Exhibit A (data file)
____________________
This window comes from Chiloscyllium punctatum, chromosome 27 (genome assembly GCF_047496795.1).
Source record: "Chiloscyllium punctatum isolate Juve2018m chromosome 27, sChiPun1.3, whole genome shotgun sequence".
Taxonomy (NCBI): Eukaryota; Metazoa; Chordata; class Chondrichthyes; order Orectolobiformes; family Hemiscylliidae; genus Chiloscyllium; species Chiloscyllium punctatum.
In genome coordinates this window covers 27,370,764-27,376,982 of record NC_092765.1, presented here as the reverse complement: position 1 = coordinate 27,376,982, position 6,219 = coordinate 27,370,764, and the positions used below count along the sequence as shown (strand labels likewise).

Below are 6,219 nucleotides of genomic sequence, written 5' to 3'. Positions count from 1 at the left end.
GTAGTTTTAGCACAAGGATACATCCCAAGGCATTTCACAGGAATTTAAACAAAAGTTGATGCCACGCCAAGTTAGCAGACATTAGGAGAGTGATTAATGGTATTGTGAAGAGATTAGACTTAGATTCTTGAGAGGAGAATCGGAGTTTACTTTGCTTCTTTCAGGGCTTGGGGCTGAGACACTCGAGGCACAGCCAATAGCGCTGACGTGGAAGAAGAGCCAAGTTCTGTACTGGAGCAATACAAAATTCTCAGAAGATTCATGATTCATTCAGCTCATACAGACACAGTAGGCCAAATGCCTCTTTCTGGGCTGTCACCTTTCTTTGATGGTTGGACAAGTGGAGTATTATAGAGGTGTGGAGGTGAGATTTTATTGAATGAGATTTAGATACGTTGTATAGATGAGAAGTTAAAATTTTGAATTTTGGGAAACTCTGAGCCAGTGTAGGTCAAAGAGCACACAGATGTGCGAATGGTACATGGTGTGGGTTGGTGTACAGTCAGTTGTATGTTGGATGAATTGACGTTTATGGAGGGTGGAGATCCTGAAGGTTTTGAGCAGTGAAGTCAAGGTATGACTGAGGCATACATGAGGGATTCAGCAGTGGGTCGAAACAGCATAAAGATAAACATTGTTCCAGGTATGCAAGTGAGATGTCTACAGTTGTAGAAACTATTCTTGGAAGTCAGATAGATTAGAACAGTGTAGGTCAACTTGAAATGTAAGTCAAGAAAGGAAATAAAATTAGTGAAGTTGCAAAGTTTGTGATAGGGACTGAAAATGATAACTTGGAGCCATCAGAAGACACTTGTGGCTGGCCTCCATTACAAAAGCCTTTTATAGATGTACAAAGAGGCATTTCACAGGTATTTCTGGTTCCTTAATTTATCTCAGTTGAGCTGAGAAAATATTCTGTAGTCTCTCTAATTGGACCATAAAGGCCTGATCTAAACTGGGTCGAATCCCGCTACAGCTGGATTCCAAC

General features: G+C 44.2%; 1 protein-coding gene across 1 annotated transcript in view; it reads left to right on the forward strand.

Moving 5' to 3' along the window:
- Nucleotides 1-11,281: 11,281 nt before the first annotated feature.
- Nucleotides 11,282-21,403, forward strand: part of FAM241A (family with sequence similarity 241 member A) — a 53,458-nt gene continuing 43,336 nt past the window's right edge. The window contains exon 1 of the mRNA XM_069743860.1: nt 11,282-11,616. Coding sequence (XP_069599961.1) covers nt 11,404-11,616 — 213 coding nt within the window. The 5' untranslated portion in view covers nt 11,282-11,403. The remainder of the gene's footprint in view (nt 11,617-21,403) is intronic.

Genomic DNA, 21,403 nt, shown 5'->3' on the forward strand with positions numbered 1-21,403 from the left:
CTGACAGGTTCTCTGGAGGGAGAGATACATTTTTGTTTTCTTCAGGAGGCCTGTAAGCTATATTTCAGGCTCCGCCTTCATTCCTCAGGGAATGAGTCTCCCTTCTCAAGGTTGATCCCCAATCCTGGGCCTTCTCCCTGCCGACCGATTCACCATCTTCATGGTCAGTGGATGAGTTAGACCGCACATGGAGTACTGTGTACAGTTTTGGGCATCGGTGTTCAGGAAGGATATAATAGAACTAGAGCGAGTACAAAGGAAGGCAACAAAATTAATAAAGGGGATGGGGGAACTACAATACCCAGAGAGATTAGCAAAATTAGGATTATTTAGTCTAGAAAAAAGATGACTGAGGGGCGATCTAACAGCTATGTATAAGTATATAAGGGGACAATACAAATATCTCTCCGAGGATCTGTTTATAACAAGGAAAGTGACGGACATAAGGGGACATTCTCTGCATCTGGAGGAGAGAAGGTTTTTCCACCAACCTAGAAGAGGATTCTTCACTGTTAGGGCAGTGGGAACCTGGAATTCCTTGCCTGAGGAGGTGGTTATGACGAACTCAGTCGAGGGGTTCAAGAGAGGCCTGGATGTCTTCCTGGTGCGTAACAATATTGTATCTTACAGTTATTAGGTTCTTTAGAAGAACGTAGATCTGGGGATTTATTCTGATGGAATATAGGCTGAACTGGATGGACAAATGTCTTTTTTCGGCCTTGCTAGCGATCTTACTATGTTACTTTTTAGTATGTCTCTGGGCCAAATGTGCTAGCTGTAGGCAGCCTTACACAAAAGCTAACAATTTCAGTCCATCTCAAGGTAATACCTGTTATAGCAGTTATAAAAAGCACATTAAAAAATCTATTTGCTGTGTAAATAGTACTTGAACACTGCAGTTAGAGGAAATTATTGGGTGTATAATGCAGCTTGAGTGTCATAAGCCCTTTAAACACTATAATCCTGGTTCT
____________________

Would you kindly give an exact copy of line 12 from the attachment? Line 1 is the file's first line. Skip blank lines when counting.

CTGACAGGTTCTCTGGAGGGAGAGATACATTTTTGTTTTCTTCAGGAGGCCTGTAAGCTATATTTCAGGCTCCGCCTTCATTCCTCAGGGAATGAGTCTCCCTTCTCAAGGTTGATCCCCAATCCTGGGCCTTCTCCCTGCCGACCGATTCACCATCTTCATGGTCAGTGGATGAGTTAGACCGCACATGGAGTACTGTGTACAGTTTTGGGCATCGGTGTTCAGGAAGGATATAATAGAACTAGAGCGAGTACAAAGGAAGGCAACAAAATTAATAAAGGGGATGGGGGAACTACAATACCCAGAGAGATTAGCAAAATTAGGATTATTTAGTCTAGAAAAAAGATGACTGAGGGGCGATCTAACAGCTATGTATAAGTATATAAGGGGACAATACAAATATCTCTCCGAGGATCTGTTTATAACAAGGAAAGTGACGGACATAAGGGGACATTCTCTGCATCTGGAGGAGAGAAGGTTTTTCCACCAACCTAGAAGAGGATTCTTCACTGTTAGGGCAGTGGGAACCTGGAATTCCTTGCCTGAGGAGGTGGTTATGACGAACTCAGTCGAGGGGTTCAAGAGAGGCCTGGATGTCTTCCTGGTGCGTAACAATATTGTATCTTACAGTTATTAGGTTCTTTAGAAGAACGTAGATCTGGGGATTTATTCTGATGGAATATAGGCTGAACTGGATGGACAAATGTCTTTTTTCGGCCTTGCTAGCGATCTTACTATGTTACTTTTTAGTATGTCTCTGGGCCAAATGTGCTAGCTGTAGGCAGCCTTACACAAAAGCTAACAATTTCAGTCCATCTCAAGGTAATACCTGTTATAGCAGTTATAAAAAGCACATTAAAAAATCTATTTGCTGTGTAAATAGTACTTGAACACTGCAGTTAGAGGAAATTATTGGGTGTATAATGCAGCTTGAGTGTCATAAGCCCTTTAAACACTATAATCCTGGTTCT